11th International Symposium on Antarctic Earth Sciences, Edinburgh, United Kingdom, 10 to 15 July 2011:
We invite you to participate in a session on
19. Origin and evolution of the modern Antarctic biota
The evolutionary origins of today’s Antarctic biodiversity remain elusive. New molecular evidence combined with palaeontological data suggests that some stem group taxa may be as old as Late Cretaceous, or even older, and of lower latitude origin. Some crown groups may be younger, but still as old as Palaeogene. These findings prompt renewed discussion as to the precise causes and timings of major polar radiations. Some Antarctic biota appear to have expanded well before the onset of global cooling and subsequently developed evolutionary strategies for surviving the intense polar cold.
Another important question is how both marine and terrestrial organisms in Antarctica were able to survive the multiple glacial cycles of the Neogene and Quaternary. The presence of glacial refugia has been widely inferred from biological data, even though today most of Antarctica’s ice-free areas are inhospitable for much of the biota. In addition, past ice sheet thickness and extent reconstructed from geological data and ice-sheet models seem to be irreconcilable with the presence of multiple refugia and extensive regionalisation within Antarctica. Thus, integration of both theoretical and empirical biological, geological and glaciological data is timely and pressing.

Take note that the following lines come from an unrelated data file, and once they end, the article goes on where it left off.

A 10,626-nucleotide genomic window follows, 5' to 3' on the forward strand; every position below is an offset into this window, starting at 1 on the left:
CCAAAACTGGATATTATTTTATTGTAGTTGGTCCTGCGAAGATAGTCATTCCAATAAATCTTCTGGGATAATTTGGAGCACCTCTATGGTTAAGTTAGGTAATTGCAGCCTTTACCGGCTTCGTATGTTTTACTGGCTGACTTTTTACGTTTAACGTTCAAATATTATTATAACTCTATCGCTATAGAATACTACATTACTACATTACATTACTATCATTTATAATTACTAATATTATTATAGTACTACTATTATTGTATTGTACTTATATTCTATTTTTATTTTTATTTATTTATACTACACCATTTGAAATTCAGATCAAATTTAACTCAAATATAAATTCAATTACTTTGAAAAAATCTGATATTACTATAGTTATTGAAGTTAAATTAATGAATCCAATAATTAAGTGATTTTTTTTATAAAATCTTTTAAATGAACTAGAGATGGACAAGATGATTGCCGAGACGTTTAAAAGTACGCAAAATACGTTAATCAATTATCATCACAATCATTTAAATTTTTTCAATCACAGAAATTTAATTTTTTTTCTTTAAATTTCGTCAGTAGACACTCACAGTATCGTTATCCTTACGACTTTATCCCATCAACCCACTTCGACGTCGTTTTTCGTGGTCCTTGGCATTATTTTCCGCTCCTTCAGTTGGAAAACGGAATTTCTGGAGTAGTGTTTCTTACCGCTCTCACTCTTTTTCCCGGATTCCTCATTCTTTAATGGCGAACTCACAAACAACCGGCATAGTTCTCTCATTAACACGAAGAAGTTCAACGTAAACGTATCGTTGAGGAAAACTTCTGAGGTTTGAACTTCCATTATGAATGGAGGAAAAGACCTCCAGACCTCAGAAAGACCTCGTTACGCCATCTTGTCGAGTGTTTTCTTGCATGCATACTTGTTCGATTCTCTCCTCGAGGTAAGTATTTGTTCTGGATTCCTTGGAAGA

The aim of this session is to bring together a broad cross-section of earth and life scientists, who will address the evolutionary origins, subsequent radiation and survival of the modern Antarctic flora and fauna. Contributions from scientists working on any groups of Antarctic organisms in both marine and terrestrial environments will be welcome. In addition to the more traditional approaches of biogeography and palaeobiology, contributions from molecular phylogenetics, macrophysiology and other biological disciplines are invited. In a truly interdisciplinary session, these studies will be compared to the onshore and offshore work of geologists and geomorphologists and to the recent findings of ice-sheet modellers.
Confirmed keynote speakers for this session are Allan Ashworth (North Dakota State University, U.S.A.), Rob DeConto (University of Massachusetts Amherst, U.S.A.) and Andy Clarke (University of East Anglia/British Antarctic Survey, UK).
We are looking into the possibility that presenters will have the opportunity to publish their session contributions in a special issue of an ISI journal.
The deadline for registration is the 8th of July 2011 (early registration: 31st of March 2011), and the deadline for submission of abstracts is the 31st of March 2011.
To register please follow this link:
To submit your abstract please follow this link:
General information about the 11th International Symposium on Antarctic Earth Sciences is found at:
Apologies for any cross-posting.
We look forward to seeing you in Edinburgh!
Pete Convey ([hidden email])
Alistair Crame ([hidden email])
Claus-Dieter Hillenbrand ([hidden email])
Dominic A. Hodgson ([hidden email])
Louise Newman ([hidden email])
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